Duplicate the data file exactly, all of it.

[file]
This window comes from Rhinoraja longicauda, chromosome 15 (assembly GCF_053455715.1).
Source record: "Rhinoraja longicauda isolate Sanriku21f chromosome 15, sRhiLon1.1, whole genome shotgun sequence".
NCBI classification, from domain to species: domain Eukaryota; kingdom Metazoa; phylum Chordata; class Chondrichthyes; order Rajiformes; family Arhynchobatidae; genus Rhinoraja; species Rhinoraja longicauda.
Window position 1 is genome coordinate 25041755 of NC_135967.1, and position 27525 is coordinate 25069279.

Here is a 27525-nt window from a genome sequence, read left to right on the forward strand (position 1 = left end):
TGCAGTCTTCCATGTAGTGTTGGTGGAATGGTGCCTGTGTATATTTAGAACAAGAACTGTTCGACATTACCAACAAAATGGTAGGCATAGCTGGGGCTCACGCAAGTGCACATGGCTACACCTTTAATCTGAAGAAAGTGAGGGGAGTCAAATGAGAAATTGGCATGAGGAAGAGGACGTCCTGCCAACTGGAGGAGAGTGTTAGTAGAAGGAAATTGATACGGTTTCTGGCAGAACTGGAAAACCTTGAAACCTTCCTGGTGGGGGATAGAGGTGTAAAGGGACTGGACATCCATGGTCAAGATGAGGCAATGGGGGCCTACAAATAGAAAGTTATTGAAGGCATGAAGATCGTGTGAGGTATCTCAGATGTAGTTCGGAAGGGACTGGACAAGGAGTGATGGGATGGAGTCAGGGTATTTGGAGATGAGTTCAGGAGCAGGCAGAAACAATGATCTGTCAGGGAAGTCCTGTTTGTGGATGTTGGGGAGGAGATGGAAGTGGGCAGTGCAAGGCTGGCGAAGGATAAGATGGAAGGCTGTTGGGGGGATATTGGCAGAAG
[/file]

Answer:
This window comes from Rhinoraja longicauda, chromosome 15 (assembly GCF_053455715.1).
Source record: "Rhinoraja longicauda isolate Sanriku21f chromosome 15, sRhiLon1.1, whole genome shotgun sequence".
NCBI classification, from domain to species: domain Eukaryota; kingdom Metazoa; phylum Chordata; class Chondrichthyes; order Rajiformes; family Arhynchobatidae; genus Rhinoraja; species Rhinoraja longicauda.
Window position 1 is genome coordinate 25041755 of NC_135967.1, and position 27525 is coordinate 25069279.

Here is a 27525-nt window from a genome sequence, read left to right on the forward strand (position 1 = left end):
TGCAGTCTTCCATGTAGTGTTGGTGGAATGGTGCCTGTGTATATTTAGAACAAGAACTGTTCGACATTACCAACAAAATGGTAGGCATAGCTGGGGCTCACGCAAGTGCACATGGCTACACCTTTAATCTGAAGAAAGTGAGGGGAGTCAAATGAGAAATTGGCATGAGGAAGAGGACGTCCTGCCAACTGGAGGAGAGTGTTAGTAGAAGGAAATTGATACGGTTTCTGGCAGAACTGGAAAACCTTGAAACCTTCCTGGTGGGGGATAGAGGTGTAAAGGGACTGGACATCCATGGTCAAGATGAGGCAATGGGGGCCTACAAATAGAAAGTTATTGAAGGCATGAAGATCGTGTGAGGTATCTCAGATGTAGTTCGGAAGGGACTGGACAAGGAGTGATGGGATGGAGTCAGGGTATTTGGAGATGAGTTCAGGAGCAGGCAGAAACAATGATCTGTCAGGGAAGTCCTGTTTGTGGATGTTGGGGAGGAGATGGAAGTGGGCAGTGCAAGGCTGGCGAAGGATAAGATGGAAGGCTGTTGGGGGGATATTGGCAGAAG